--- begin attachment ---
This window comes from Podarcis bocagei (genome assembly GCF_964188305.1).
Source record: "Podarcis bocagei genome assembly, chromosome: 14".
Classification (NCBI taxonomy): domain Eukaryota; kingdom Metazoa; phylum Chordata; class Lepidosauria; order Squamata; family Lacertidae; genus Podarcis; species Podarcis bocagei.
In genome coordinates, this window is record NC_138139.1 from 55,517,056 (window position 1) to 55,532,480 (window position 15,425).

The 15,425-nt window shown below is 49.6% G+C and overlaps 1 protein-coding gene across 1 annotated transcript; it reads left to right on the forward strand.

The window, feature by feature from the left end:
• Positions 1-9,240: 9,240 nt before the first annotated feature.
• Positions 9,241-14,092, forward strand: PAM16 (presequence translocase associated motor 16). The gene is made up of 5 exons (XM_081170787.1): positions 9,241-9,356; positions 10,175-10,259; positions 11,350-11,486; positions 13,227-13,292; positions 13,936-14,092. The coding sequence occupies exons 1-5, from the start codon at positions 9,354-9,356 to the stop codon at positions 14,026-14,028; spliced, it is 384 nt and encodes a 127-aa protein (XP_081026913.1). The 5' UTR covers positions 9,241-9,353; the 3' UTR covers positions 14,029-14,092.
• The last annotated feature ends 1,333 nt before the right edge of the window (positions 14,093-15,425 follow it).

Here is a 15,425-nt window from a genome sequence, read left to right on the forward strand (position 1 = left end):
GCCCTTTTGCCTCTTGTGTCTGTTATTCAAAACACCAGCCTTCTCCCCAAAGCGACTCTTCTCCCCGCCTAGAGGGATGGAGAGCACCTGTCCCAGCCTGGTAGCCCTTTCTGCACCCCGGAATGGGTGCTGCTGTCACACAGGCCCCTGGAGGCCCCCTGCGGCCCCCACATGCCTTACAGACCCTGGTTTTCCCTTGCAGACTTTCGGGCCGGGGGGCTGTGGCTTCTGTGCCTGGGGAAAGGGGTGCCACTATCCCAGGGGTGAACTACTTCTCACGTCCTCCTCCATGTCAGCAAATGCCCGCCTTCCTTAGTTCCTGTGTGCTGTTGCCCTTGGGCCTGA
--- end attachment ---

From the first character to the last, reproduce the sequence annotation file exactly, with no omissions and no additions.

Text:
This window comes from Podarcis bocagei (genome assembly GCF_964188305.1).
Source record: "Podarcis bocagei genome assembly, chromosome: 14".
Classification (NCBI taxonomy): domain Eukaryota; kingdom Metazoa; phylum Chordata; class Lepidosauria; order Squamata; family Lacertidae; genus Podarcis; species Podarcis bocagei.
In genome coordinates, this window is record NC_138139.1 from 55,517,056 (window position 1) to 55,532,480 (window position 15,425).

The 15,425-nt window shown below is 49.6% G+C and overlaps 1 protein-coding gene across 1 annotated transcript; it reads left to right on the forward strand.

The window, feature by feature from the left end:
• Positions 1-9,240: 9,240 nt before the first annotated feature.
• Positions 9,241-14,092, forward strand: PAM16 (presequence translocase associated motor 16). The gene is made up of 5 exons (XM_081170787.1): positions 9,241-9,356; positions 10,175-10,259; positions 11,350-11,486; positions 13,227-13,292; positions 13,936-14,092. The coding sequence occupies exons 1-5, from the start codon at positions 9,354-9,356 to the stop codon at positions 14,026-14,028; spliced, it is 384 nt and encodes a 127-aa protein (XP_081026913.1). The 5' UTR covers positions 9,241-9,353; the 3' UTR covers positions 14,029-14,092.
• The last annotated feature ends 1,333 nt before the right edge of the window (positions 14,093-15,425 follow it).

Here is a 15,425-nt window from a genome sequence, read left to right on the forward strand (position 1 = left end):
GCCCTTTTGCCTCTTGTGTCTGTTATTCAAAACACCAGCCTTCTCCCCAAAGCGACTCTTCTCCCCGCCTAGAGGGATGGAGAGCACCTGTCCCAGCCTGGTAGCCCTTTCTGCACCCCGGAATGGGTGCTGCTGTCACACAGGCCCCTGGAGGCCCCCTGCGGCCCCCACATGCCTTACAGACCCTGGTTTTCCCTTGCAGACTTTCGGGCCGGGGGGCTGTGGCTTCTGTGCCTGGGGAAAGGGGTGCCACTATCCCAGGGGTGAACTACTTCTCACGTCCTCCTCCATGTCAGCAAATGCCCGCCTTCCTTAGTTCCTGTGTGCTGTTGCCCTTGGGCCTGA